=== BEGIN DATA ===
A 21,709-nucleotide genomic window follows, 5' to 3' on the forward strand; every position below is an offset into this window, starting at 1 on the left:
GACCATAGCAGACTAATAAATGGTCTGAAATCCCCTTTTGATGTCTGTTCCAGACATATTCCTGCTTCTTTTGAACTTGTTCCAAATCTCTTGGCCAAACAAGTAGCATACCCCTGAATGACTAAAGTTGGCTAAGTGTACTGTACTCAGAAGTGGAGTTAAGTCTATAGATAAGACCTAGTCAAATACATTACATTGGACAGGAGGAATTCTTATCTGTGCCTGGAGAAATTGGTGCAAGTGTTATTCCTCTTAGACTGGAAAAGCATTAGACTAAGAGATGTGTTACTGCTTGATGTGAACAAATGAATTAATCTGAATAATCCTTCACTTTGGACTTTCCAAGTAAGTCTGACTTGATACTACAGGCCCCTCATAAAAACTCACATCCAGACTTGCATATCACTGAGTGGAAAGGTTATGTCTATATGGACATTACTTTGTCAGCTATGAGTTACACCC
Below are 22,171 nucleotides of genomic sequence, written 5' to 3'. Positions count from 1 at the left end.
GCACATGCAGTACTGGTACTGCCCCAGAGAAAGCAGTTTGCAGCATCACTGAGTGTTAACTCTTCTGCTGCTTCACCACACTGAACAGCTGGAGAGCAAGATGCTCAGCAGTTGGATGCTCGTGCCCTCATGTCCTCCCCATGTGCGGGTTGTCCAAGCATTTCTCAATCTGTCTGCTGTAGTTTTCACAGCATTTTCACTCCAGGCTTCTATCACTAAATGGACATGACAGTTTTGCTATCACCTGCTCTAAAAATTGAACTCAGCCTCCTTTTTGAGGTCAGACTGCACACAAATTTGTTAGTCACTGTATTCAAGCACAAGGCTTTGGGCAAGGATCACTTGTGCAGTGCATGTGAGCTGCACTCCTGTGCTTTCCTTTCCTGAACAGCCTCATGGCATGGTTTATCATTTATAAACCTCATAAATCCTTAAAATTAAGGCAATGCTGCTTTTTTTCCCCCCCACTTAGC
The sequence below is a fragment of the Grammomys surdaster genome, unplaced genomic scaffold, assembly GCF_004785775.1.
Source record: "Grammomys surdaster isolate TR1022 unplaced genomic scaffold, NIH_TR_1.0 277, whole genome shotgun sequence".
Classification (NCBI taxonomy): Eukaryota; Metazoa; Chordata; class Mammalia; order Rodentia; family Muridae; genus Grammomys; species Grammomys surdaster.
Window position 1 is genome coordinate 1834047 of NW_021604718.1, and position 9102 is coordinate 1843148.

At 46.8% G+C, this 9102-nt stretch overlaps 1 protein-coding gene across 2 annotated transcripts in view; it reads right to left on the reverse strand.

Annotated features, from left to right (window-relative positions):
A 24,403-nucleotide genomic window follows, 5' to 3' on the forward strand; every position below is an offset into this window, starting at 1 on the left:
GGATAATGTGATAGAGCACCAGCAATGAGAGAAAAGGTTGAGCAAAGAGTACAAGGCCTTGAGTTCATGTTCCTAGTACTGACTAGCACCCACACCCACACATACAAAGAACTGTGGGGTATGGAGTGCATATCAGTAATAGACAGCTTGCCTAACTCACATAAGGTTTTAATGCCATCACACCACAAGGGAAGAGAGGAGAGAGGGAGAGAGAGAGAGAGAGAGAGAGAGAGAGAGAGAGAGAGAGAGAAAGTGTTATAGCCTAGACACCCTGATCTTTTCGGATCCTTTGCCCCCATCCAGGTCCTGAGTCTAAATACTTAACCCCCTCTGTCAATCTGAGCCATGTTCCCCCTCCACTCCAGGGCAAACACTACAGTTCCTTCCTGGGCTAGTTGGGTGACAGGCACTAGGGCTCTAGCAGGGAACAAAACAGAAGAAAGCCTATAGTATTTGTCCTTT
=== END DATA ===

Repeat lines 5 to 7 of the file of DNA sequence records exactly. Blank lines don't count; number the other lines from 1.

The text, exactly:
The sequence below is a fragment of the Grammomys surdaster genome, unplaced genomic scaffold, assembly GCF_004785775.1.
Source record: "Grammomys surdaster isolate TR1022 unplaced genomic scaffold, NIH_TR_1.0 277, whole genome shotgun sequence".
Classification (NCBI taxonomy): Eukaryota; Metazoa; Chordata; class Mammalia; order Rodentia; family Muridae; genus Grammomys; species Grammomys surdaster.